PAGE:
| Introduction|| |
Carcinoid tumors account for 0.5-2.5% of all primary lung tumors and are generally considered malignant.  The bronchial carcinoids are not related to exposure to any known carcinogen.
It is a low-grade malignant neoplasm believed to be derived from surface of bronchial glandular epithelium. Mostly located centrally, they produce symptoms and signs of bronchial obstruction such as localized wheeze, nonresolving recurrent pneumonitis, cough, chest pain, and fever. Hemoptysis is present in approximately 50% of the cases due to their central origin and hypervascularity.  Carcinoid syndrome was first recognized in 1954  as a clinical entity of a minority of neuroendocrine neoplasms which synthesize and secrete biologically active vasopeptides into the central circulation.
We report and emphasize the fact that a differential diagnosis of bronchial carcinoid is to be kept in mind apart from pulmonary tuberculosis in a young patient presenting with recurrent episodes of pneumonitis, hemoptysis, and pleural effusion.
| Case Report|| |
A 28-year-old young adult male presented with history of fever and cough with sputum production for duration of 10 days. He also had history of dyspnea for 4 days and 2 episodes of hemoptysis.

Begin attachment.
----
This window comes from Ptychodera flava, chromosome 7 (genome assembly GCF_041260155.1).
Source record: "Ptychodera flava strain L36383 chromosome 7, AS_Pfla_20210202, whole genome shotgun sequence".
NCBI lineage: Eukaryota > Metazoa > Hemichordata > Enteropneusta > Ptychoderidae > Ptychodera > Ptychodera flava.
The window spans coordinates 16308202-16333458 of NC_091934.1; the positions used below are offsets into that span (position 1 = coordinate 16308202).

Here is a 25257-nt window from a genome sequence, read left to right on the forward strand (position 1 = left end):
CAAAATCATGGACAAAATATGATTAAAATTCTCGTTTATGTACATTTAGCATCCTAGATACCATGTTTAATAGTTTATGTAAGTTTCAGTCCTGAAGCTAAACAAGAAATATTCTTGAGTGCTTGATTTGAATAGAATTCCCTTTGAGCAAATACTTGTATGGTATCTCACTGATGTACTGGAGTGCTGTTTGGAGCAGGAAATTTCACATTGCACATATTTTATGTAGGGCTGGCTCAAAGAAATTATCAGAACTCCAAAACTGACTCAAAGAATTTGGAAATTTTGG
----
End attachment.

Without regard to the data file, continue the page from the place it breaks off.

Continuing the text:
Examination of the respiratory system revealed decreased breath sounds and dull note on percussion over right infrascapular area. No other positive signs were noted.
Hematological investigations showed a total count of 17,200 cells/cm, platelets 85%, lymphoctes 6%. His Liver function tests and blood sugar were normal.
PA view chest X-ray [Figure 1]a showed elevated right hemidiaphragm, effaced right costo-phrenic angle, and nonvisualization of the right hilar shadow suggestive of right lower lobe collapse with minimal right-sided pleural effusion.
|Figure 1: (a) PA view chest X-ray shows right lower lobe collapse with minimal pleural effusion; (b) USG image showing minimal right-sided pleural effusion; (c) Follow-up chest X-ray showing right-sided moderate pleural effusion, collapse, and consolidation of right middle and lower lobes|